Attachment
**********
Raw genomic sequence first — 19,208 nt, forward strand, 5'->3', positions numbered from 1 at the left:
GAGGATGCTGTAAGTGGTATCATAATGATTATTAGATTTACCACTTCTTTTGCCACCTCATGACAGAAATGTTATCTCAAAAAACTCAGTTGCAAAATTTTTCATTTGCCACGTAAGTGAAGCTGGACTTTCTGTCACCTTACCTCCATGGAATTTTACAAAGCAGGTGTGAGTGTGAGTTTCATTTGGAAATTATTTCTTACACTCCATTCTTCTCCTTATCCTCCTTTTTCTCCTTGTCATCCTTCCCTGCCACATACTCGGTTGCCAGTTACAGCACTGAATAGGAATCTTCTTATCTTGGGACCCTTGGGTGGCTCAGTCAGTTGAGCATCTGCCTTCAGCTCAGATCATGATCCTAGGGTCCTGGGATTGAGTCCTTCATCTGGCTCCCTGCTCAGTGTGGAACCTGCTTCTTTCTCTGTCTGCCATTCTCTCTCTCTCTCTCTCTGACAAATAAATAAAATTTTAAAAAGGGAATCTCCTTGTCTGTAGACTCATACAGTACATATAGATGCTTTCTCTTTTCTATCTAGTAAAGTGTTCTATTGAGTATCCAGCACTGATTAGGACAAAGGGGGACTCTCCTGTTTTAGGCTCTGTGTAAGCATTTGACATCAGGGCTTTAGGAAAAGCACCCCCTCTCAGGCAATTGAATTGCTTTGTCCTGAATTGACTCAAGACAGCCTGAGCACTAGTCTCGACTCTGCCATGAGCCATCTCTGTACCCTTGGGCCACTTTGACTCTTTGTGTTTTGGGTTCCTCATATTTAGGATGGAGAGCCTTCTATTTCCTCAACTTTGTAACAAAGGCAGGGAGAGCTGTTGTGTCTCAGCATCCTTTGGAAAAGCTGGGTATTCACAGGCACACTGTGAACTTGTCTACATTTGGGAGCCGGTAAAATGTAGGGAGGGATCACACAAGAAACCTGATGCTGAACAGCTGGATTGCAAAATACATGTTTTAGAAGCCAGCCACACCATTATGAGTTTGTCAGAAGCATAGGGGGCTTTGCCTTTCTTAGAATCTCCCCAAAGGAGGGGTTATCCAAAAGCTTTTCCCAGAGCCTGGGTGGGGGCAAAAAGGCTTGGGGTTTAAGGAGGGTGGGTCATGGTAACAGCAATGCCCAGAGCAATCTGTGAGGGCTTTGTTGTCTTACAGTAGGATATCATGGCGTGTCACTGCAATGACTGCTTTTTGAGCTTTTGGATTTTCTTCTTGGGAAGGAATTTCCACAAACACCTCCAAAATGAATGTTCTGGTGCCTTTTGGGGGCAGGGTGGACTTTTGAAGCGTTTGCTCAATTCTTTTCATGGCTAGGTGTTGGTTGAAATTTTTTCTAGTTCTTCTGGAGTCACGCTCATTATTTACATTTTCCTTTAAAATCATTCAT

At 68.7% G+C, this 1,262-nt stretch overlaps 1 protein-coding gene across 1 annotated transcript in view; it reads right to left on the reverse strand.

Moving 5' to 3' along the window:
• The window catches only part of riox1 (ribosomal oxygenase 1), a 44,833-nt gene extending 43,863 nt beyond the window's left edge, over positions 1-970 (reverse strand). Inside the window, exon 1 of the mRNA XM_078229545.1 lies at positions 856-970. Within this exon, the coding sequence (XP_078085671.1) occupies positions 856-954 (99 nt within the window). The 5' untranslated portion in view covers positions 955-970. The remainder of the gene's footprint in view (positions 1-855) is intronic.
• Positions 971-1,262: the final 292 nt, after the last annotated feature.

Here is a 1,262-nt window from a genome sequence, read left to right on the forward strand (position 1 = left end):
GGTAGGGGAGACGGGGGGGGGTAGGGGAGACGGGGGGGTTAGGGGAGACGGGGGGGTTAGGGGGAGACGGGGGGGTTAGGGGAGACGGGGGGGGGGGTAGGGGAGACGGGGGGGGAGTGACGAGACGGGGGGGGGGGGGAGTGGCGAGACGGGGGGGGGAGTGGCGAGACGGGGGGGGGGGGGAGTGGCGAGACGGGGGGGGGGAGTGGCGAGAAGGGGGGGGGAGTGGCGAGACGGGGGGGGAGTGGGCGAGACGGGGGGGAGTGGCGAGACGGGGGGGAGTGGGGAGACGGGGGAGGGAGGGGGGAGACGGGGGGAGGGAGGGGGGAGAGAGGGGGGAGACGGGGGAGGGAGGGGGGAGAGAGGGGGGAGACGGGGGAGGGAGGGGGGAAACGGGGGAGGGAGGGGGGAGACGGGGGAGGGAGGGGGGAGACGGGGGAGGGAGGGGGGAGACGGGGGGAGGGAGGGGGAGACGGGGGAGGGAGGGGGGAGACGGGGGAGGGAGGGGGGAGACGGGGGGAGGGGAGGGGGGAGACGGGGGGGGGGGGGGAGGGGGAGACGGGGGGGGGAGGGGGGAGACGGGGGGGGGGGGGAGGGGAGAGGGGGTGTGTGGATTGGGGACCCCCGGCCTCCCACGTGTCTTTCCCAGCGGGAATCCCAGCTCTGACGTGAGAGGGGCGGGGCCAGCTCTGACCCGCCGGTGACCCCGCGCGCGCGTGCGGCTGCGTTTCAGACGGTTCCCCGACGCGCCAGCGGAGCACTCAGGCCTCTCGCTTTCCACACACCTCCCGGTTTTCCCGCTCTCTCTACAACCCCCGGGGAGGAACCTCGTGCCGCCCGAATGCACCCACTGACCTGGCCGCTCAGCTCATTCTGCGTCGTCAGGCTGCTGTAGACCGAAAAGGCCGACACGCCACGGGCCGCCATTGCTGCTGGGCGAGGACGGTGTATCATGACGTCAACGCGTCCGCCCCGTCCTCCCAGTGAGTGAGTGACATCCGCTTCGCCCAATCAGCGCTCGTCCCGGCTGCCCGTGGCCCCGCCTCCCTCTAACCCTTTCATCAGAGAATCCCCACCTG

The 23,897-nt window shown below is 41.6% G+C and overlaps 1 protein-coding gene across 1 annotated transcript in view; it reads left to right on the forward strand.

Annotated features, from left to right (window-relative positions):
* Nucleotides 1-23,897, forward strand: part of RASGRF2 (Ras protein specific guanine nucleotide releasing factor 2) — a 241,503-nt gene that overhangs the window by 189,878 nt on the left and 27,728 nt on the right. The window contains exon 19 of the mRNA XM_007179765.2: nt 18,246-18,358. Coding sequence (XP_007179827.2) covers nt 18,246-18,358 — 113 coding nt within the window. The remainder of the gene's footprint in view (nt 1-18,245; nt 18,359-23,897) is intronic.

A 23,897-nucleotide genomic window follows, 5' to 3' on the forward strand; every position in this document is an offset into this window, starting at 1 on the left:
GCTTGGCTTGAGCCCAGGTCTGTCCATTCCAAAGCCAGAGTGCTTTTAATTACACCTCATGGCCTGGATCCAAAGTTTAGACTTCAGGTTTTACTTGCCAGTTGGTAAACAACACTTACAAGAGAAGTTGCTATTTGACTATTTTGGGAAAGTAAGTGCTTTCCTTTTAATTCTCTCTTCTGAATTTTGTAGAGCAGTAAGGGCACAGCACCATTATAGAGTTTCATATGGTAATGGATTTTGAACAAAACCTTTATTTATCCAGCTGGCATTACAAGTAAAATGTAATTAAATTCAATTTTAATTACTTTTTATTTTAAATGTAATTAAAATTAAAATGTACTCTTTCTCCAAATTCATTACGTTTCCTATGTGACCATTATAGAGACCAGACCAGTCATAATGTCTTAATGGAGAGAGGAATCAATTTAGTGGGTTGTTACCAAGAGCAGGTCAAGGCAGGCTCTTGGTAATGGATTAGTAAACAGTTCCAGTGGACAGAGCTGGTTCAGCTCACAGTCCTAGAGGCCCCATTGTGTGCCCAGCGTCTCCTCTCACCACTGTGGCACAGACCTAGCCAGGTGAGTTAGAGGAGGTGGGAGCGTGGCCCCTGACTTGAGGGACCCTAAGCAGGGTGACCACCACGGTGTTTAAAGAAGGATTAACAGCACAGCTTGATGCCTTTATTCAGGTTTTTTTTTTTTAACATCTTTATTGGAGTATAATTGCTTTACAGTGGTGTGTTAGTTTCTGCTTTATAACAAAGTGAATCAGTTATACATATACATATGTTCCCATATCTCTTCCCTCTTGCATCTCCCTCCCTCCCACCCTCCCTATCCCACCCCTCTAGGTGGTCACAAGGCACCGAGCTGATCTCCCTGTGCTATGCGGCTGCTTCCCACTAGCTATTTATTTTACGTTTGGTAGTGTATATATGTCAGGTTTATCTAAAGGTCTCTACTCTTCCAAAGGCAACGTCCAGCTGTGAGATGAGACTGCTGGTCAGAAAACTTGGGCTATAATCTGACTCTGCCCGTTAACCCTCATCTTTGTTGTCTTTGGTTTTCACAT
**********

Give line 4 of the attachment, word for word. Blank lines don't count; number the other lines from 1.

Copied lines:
Moving 5' to 3' along the window: